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EqA and our Offense

Player EqA Position Avg EqA
Hinske 0.304 RF 0.272
Longoria 0.301 3B 0.27
Upton 0.299 CF 0.263
Floyd 0.287 DH 0.257
Navarro 0.281 C 0.252
Riggans 0.277 C 0.252
Aybar 0.277 3B 0.270
Gross 0.274 RF 0.272
Pena 0.272 1B 0.276
Crawford 0.263 LF 0.269
Iwamura 0.262 2B 0.262
Gomes 0.261 DH 0.257
Bartlett 0.221 SS 0.249

The players colored in gold are the ones performing above their expected averages, the rest are either borderline or within .006 points with the exception of Jason Bartlett. Hinske being that good was a bit of a surprise to me, I suppose his .877 OPS has crept past me. Longoria, Upton, Floyd, and Navarro were no surprise, but having two catchers above average? At no time prior in Rays history have we really had one above average catcher, now two?

And for those wondering, here's a definition of EqA:

Equivalent Average. A measure of total offensive value per out, with corrections for league offensive level, home park, and team pitching. EQA considers batting as well as baserunning, but not the value of a position player's defense. The EqA adjusted for all-time also has a correction for league difficulty. The scale is deliberately set to approximate that of batting average. League average EqA is always equal to .260. EqA is derived from Raw EqA, which is (H + TB + 1.5*(BB + HBP + SB) + SH + SF) divided by (AB + BB + HBP + SH + SF + CS + SB).

Returning to Hinske I have to ask, should we start talking about re-signing this guy or simply sell high?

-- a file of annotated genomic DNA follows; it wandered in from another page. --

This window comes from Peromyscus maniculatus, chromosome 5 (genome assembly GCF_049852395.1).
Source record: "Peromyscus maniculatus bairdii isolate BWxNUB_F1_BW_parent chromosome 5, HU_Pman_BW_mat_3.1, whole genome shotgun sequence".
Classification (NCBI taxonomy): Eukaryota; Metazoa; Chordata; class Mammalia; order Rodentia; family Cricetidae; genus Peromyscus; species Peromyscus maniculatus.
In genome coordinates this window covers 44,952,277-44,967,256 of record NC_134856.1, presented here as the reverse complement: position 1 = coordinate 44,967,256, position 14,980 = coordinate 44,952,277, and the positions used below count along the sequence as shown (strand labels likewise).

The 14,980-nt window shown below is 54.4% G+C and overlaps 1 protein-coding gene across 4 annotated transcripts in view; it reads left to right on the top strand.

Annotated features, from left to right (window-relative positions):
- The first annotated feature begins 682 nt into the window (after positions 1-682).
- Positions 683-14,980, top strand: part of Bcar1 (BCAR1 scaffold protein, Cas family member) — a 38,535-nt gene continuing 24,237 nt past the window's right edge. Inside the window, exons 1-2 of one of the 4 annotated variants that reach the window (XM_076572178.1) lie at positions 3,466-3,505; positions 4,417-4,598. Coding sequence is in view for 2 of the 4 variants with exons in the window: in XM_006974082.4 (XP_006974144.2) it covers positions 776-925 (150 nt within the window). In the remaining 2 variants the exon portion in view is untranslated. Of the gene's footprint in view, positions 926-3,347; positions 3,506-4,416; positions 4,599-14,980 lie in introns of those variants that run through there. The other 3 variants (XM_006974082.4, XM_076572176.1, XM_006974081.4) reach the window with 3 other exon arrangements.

2008 - Eric Hinske 70 215 34 57 15 1 13 44 29 45 7 2 .265 .351 .526

He's not Wigginton, in the way that Wigginton was never quite this good and in 14 less games -- albeit 20 or so more at-bats -- Hinske has walked more times than he did last season. Nearly everything about Hinske, minus his slightly high HR/FB%, is right on career par, in fact his BABIP/xBABIP actually suggest he's been unlucky (.280 BABIP, league average is around .300, and 20% line drives suggest around .320 xBABIP), and yet players like Hinske, Wigginton, and Dan Johnson are almost always available.

He likely won't bring back Class-A compensation, ditto for trading him, and really can we even afford to trade him? I know Dan Johnson is down there in Durham and he has a few service years remaining before free agency, but in the end he's only two years and five days younger than Hinske.

It's just hard to see a scenario where Hinske, Johnson, and Gross can co-exist on the same team unless Hinske is re-signed as a DH type, replacing the likely retiring Cliff Floyd. Even then you'd be discussing two lefties "platooning" in right field, and it's very possible the platoon ends within a few weeks as it stands now unless the team has Gross/Murton or Nady or whomever envisioned in a similar role.